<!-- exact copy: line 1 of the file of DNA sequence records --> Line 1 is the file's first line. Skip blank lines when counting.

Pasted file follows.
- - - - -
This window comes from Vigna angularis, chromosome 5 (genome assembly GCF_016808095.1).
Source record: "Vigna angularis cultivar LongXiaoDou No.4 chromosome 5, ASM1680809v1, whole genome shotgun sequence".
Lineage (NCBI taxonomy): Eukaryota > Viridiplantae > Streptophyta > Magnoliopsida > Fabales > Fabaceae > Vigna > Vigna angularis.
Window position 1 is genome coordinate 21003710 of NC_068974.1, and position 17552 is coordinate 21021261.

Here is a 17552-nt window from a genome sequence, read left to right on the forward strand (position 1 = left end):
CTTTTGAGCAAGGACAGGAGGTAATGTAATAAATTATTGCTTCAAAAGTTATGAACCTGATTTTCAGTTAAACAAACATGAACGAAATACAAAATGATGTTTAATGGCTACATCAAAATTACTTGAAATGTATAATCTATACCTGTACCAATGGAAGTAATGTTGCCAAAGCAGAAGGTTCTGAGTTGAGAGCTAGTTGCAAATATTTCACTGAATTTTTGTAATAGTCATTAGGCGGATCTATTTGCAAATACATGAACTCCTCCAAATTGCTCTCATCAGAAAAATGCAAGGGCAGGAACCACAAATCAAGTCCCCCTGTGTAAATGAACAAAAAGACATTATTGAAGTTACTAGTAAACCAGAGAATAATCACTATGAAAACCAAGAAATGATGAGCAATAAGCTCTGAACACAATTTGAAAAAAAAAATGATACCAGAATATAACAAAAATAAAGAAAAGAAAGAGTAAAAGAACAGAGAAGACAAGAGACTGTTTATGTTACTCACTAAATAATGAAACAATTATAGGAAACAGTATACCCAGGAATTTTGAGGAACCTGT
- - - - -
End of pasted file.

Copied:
This window comes from Vigna angularis, chromosome 5 (genome assembly GCF_016808095.1).